As a result the inventories are stated at the latest costs. Where the inventory is consumed and valued in the FIFO manner, there is no accounting recognition of unrealized gain or loss. A criticism of the FIFO method is that it maximizes the effects of price fluctuations upon reported income because current revenue is matched with the oldest costs which are probably least similar to current replacement costs. On the other hand, this method produces a balance sheet value for the asset close to current replacement costs.
It is claimed that FIFO is deceptive when used in a period of rising prices because the reported income is not fully available since a part of it must be used to replace inventory at higher cost. The results achieved by the weighted average method resemble those of the specific identi-fication method where items are chosen at random or there is a rapid inventory turnover. Com-pared with the specific identification method, the weighted average method has the advantage that the goods need not be individually identified; therefore accounting is not so costly and the method can be applied to fungible goods.
The weighted average method is also appropriate when there is no marked trend in price changes. In opposition it is argued that the method is illogical. Since it assumes that all sales are made proportionally from all purchases and that inventories will always include units from the first purchases, it is argued that the method is illogical because it is contrary to the chronological flow of goods. In addition, in periods of price changes there is a lag between current costs and costs assigned to income or to the valuation of inventories.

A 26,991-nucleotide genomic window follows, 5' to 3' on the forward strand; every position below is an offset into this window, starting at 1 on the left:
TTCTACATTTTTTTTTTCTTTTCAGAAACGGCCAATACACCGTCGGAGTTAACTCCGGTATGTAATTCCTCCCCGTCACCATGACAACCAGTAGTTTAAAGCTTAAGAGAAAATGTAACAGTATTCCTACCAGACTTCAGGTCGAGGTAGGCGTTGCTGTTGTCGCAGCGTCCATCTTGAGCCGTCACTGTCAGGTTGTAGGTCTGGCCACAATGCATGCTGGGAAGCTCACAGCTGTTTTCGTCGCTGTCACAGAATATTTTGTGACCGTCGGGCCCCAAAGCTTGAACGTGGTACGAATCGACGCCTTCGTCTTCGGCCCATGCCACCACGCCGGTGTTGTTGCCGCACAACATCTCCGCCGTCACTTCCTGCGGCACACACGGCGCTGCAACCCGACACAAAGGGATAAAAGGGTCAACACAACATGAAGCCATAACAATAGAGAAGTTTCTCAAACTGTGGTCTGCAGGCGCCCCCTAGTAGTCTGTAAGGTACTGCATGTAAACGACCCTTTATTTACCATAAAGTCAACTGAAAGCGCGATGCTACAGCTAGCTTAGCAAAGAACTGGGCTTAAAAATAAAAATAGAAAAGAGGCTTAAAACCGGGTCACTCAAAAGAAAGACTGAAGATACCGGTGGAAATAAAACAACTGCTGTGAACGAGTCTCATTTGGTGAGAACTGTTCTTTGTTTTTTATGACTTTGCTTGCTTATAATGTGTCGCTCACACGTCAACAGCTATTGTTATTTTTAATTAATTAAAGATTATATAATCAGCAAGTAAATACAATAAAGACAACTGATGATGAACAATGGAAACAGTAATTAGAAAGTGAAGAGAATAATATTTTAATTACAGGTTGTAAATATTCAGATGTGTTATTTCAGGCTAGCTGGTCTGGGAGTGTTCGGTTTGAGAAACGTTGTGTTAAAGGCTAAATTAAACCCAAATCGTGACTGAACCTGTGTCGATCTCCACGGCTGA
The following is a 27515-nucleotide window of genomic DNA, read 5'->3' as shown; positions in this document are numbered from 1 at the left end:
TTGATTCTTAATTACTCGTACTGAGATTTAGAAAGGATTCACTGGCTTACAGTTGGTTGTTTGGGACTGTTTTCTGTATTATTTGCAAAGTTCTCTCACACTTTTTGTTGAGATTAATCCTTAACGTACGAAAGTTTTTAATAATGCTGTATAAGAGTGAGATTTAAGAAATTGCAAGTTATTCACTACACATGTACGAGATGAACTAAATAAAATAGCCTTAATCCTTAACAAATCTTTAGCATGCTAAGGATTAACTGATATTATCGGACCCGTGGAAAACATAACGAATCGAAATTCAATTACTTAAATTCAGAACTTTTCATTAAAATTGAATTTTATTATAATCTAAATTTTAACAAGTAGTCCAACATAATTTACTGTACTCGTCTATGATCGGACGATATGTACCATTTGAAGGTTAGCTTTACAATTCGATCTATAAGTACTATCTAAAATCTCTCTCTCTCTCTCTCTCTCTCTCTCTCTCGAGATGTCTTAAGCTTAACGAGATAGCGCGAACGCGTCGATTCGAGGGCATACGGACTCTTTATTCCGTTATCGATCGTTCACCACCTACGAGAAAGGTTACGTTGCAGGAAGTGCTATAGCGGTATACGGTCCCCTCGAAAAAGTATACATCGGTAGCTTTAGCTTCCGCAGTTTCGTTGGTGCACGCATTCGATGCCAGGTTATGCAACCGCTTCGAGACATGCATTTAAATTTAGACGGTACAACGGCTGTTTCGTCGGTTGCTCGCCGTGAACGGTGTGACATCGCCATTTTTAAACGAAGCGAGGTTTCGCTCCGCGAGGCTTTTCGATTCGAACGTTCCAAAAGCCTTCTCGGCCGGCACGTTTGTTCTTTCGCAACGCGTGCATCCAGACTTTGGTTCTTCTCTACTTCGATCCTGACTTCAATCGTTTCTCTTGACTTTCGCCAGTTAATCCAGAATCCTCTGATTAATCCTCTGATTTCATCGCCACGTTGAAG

If it is assumed that actual cost is the appropriate method of valuing inventories, last-in, first-out is not theoretically correct. In general, LIFO is directly adverse to the specific identification method because the goods are not valued in accordance with their usual physical flow. An exception is the application of LIFO to piled coal or ores which are more or less consumed in a LIFO manner. Proponents argue that LIFO provides a better matching of current costs and revenues.
During periods of sharp price movements, LIFO has a stabilizing effect upon reported income figures because it eliminates paper income and losses on inventory and smooths the impact of income taxes. LIFO opponents object to the method principally because the inventory valuation reported in the balance sheet could be seriously misleading. The profit figures can be artificially influenced by management through contracting or expanding inventory quantities.
Temporary in-voluntary depletion of LIFO inventories would distort current income by the previously unrecognized price gains or losses applicable to the inventory reduction. E8-14 (FIFO, LIFO and Average Cost Determination) John Adams Company’s record of transactions for the month of April was as follows. Purchases Sales April 1 (balance on hand) [email protected] $6. 00 April 3 500 @ $10. 0040 41,500 @ 6. 08 9 1,400 @ 10. 00 8 800 @ 6. 40 11600 @ 11. 00 131,200 @ 6. 50 231,200 @ 11. 00 21 700 @ 6. 60 27 900 @ 12. 0 29 500 @ 6. 79 4,600 5,300 (a) Assuming that periodic inventory records are kept in units only, compute the inventory at April 30 using (1) LIFO and (2) average cost. (b) Assuming that perpetual inventory records are kept in dollars, determine the inventory using (1) FIFO and (2) LIFO. (c) Compute cost of goods sold assuming periodic inventory procedures and inventory priced at FIFO. (d) In an inflationary period, which inventory method—FIFO, LIFO, average cost—will show the highest net income?